The future of TennCare is shadowed by uncertainty, but the people who depend on the state's Medicaid program say they're happy with the mdical service they get.
The University of Tennessee's Center for Business and Economic Research surveyed 5,000 TennCare recipients this summer, and 95 percent of respondents said they were satisfied with the medical care they received. TennCare is geared toward providing medical care to 1.2 million Tennesseans, mainly low-income households, the disabled and the elderly.
The CBER study also found 83 percent of people who signed up for TennCare did so because they couldn't afford health insurance. The percentage who said they signed up because they didn't think they needed health insurance fell every year since 2011.
Some health care advocates, including the Tennessee Hospital Association, have been pressuring state lawmakers to expand TennCare to include 140,000 more uninsured people. Without an expansion, Tennessee's hospitals will see Medicaid reimbursements fall by more than $5 billion over the next ten years. Republicans in the General Assembly are generally opposed to expansion, while Governor Bill Haslam has been shopping a compromise plan that he hopes will satisfy both federal officials and his Republican colleagues.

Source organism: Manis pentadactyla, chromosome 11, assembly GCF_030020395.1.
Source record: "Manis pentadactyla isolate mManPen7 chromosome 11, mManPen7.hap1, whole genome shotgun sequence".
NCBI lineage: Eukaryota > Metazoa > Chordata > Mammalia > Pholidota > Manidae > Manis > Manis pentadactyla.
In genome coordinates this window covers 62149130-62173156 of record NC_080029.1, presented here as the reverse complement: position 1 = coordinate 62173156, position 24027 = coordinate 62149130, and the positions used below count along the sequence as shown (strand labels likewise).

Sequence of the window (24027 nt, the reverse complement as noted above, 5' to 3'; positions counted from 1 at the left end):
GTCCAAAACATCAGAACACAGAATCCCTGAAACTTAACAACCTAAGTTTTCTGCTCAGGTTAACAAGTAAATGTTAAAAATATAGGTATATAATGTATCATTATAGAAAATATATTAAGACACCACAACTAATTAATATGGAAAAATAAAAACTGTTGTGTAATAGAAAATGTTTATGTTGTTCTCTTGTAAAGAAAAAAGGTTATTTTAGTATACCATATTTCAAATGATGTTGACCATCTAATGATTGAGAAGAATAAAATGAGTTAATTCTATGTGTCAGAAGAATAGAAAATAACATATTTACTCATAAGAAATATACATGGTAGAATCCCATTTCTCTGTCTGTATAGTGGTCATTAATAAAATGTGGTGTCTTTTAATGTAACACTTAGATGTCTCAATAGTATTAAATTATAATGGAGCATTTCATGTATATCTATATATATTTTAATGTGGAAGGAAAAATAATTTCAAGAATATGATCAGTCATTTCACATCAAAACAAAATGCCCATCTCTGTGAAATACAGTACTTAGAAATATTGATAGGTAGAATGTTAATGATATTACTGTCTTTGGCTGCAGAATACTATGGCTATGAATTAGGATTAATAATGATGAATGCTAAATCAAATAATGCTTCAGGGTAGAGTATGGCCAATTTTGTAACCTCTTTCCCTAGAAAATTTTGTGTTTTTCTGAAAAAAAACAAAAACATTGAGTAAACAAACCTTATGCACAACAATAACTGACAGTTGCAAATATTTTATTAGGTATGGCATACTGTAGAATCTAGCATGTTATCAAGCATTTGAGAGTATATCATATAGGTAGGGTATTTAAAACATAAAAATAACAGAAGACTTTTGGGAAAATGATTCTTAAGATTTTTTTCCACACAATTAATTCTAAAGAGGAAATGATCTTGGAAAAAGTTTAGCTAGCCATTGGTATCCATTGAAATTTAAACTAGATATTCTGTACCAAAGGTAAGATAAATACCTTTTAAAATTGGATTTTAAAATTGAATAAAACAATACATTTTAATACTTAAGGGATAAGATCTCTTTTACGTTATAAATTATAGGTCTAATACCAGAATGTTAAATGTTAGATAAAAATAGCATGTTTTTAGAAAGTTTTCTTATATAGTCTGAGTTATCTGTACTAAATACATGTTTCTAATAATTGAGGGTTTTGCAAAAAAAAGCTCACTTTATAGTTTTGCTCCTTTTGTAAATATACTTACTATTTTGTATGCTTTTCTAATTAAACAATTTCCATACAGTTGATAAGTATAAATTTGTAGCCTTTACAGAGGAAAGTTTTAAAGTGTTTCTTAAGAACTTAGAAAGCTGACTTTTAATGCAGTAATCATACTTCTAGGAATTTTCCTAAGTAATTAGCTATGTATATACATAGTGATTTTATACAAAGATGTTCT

The CBER survey has been conducted annually since 1993. TennCare went live in 1994.